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December 13, 2013

Friday 5: Tips for Negotiating

by WSBA
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NWLawyer editor Michael Heatherly shares lessons from his 8 years as a mediator.

negotiationHaving been a civil litigator for 22 years and also a mediator for the past 8, I estimate I’ve been involved in settlement of more than 600 cases. I can’t say whether I’m better or worse at it than anyone else with similar experience, but some fundamental concepts about the negotiation process have hammered themselves into my head. Following are five lessons I’ve learned that might be helpful to you, especially if you’re fairly new to the negotiation game, or if you only do it occasionally.

1. Know your talking points.

Regardless of what you think about modern politicians, the successful ones have this skill in common: knowing their talking points on an issue inside and out, and craftily wedging them into any conversation as often as possible. To be an effective advocate as a lawyer, you need to do the same any time you discuss your case with the other side. Regularly refresh your memory of the facts and law, as well as the strengths and weaknesses of your position. Be ready with specifics to support your new offer or response.

2. Never believe your own B.S.

Notwithstanding No. 1 above, the best advice I ever received about being a lawyer was to never believe my own B.S. In other words, use your powers of persuasion to the fullest, but when push comes to shove (e.g., when you must advise your client on whether or not to accept a final proposal), retain the ability to drop the pretense and evaluate the case as objectively as possible.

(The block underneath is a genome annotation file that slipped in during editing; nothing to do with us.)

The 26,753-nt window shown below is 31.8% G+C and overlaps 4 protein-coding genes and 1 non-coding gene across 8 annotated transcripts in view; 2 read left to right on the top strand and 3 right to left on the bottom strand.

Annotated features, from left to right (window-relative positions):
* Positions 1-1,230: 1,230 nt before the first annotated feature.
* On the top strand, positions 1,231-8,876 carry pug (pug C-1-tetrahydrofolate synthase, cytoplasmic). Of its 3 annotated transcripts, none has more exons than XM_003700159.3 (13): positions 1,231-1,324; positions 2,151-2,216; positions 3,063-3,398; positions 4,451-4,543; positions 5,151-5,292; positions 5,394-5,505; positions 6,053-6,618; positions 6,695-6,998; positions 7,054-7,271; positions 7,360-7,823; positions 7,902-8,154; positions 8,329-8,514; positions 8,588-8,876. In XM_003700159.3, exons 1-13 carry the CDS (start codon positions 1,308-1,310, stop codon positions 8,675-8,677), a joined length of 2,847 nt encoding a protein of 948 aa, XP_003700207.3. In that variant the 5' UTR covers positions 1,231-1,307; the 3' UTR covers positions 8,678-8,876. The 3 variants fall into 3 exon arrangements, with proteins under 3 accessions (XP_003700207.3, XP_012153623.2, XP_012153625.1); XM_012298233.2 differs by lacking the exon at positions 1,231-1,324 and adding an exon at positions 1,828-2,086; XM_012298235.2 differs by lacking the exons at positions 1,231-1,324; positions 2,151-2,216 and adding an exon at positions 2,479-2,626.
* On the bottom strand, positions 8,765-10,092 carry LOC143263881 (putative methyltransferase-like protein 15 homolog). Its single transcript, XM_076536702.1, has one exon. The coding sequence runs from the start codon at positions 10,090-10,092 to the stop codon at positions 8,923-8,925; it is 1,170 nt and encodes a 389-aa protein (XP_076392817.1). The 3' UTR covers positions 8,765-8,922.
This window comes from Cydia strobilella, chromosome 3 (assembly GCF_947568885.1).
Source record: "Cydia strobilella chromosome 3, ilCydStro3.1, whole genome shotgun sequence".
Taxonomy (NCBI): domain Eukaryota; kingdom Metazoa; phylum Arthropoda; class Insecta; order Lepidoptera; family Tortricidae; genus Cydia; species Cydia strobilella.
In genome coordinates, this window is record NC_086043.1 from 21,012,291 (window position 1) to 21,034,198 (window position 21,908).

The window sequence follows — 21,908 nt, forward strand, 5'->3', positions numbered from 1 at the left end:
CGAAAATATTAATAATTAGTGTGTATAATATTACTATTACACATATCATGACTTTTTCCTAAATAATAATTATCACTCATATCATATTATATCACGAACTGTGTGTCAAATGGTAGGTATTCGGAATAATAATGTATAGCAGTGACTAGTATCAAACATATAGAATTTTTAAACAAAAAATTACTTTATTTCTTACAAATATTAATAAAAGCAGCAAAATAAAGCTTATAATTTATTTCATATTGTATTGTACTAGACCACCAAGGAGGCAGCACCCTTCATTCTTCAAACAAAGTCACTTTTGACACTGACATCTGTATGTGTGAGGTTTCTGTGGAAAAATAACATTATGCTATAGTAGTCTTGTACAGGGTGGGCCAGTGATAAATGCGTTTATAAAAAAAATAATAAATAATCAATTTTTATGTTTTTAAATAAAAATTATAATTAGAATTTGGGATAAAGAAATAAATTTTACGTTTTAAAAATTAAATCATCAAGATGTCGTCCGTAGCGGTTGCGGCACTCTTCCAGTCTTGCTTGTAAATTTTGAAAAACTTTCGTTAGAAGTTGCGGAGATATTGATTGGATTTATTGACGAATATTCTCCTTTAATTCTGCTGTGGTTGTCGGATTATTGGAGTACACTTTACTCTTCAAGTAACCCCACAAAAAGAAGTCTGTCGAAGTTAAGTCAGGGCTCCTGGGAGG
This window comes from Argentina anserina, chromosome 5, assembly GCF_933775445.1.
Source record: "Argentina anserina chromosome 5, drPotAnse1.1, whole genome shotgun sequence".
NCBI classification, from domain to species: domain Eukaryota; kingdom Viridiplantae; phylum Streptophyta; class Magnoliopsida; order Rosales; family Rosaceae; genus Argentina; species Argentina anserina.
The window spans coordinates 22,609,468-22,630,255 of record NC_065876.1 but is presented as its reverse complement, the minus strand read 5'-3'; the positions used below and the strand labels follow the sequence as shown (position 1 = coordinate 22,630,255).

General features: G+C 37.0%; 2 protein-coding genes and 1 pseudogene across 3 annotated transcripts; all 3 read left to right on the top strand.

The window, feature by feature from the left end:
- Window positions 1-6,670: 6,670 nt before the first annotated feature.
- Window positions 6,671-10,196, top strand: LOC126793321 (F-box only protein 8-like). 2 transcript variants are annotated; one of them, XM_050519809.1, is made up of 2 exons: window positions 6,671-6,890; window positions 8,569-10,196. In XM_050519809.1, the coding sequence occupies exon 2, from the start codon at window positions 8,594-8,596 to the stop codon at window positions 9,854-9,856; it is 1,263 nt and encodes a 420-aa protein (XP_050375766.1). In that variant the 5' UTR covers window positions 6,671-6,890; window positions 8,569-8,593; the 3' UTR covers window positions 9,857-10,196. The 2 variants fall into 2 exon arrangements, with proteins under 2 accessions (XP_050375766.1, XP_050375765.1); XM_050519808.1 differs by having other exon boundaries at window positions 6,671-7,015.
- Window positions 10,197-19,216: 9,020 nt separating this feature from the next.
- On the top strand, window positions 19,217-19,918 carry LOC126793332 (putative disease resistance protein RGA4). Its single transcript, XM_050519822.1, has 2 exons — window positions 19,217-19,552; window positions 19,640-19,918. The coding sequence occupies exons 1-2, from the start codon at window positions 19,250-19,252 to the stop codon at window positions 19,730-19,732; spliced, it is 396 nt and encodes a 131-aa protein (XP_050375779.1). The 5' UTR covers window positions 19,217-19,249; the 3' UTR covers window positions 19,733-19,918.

3.  Don’t jump to conclusions.

Especially as a mediator, where I get a glimpse of both parties’ thinking, I’m constantly surprised at how far people are willing to move as long as they believe the other side is willing to do the same. I’ve had cases where both sides assumed for hours that the other side was intractably stuck in an extreme position, only to have the case settle shortly after one side had the courage to move toward the edge of its comfort zone — which prompted the other side to do the same. I’ve had innumerable cases that settled after looking hopeless.

4. Keep notes.

When negotiating a client’s case, I use a form on which I record each of our moves and those of the other side, including not only the financial terms of each proposal, but the issues we discussed and any subtleties or not-so-subleties I picked up from the discussion. I note any clues as to where the other side is headed or what additional steps we might take to move them in our direction. In the heat of battle, those things tend to get lost if you don’t write them down.

5. Be respectful, even if they don’t deserve it.

Early in my career, I had one or two “negotiating” sessions where I totally lost my cool and ended up in a shouting match with my opponent. I remain convinced that I was absolutely right in each of those cases and that my opponent was a jackass. Nevertheless, I doubt that it benefited my client that the negotiation got personal and emotional, rather than remaining focused on the issues. Negotiating is partly a “tough love” situation, where you need to fight for your case but without attacking your opponent personally — whether it’s the opposing lawyer or his or her client.

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